I set the bike up outside the airport, waving away the final taxis of the night, and was on the road by 3AM. I made my way to a collection of airport hostels, hoping that someone would be awake and willing to store my bike bag for three weeks. Again, fortune would smile on me, as I found one quickly that asked only 30 soles (~$10) to store the package. They even let me take a quick nap for free and use the wi-fi before riding off into the misty dawn of Lima.

A refinery outside Lima

The three days to Huaraz were tough. I had 400km to cover carrying three weeks of gear. The first day was spent sucking fumes on the wide shoulder of the Panamerican Highway and the second and third a lengthy two-day climb from sea level to a high valley in the Andes. It’s amazing to me that some people ride the Panamerican through South America. It is the definition of monotony. Huge rolling hills through uninspiring scenery and developing world truck stops. That’s why I went inland and headed for the mountains! On Route 16, the road climbs for 120km from sea level to 4,100m (for reference in this post, 4,000m is about 13,000ft). I camped out at 2800m after the second day to acclimatize, and finished the push to Huaraz the next day.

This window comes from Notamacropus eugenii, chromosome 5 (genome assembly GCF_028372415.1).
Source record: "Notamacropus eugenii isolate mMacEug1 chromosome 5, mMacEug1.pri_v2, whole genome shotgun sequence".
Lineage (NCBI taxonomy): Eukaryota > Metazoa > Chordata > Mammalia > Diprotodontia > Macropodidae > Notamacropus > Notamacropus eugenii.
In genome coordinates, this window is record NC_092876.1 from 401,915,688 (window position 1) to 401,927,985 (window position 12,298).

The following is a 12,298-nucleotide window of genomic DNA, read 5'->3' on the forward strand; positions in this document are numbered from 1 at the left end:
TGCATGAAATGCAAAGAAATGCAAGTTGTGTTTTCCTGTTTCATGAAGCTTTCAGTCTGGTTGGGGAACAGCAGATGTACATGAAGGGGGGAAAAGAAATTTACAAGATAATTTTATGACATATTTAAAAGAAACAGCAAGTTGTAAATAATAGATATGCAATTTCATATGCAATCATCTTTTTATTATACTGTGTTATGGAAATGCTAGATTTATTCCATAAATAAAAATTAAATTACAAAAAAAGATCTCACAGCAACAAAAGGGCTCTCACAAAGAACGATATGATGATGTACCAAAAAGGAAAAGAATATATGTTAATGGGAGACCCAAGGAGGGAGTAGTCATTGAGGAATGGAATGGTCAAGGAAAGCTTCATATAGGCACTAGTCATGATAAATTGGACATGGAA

Hill towns.
First of many switchbacks.
I don’t know who to support!

I stayed in Huaraz for a few days at the Monkeywasi Climber’s Hostel. Huaraz serves as a base for large treks and climbs in and around the surrounding Cordillera, and Monkeywasi is one of the more down to earth hostels in town. It is highly recommended as a low-key adventure base.

First pass.
Huaraz at street level
Huaraz from above.

I did a few large day rides around Huaraz. The town sits at about 3,000m, but the roads on either side of the valley wiggle their way up to more than 4,500m.

Up one valley.
Crossing 4600m on the other side of Huaraz.

I grew tired of the busy Huaraz and riding away from its hostile and surprisingly racist dogs, so I moved down the road to Yungay. As with most racists, the dogs were pretty much all bark and mostly no bite.

This girl was no bark and no bite, and had her own mural.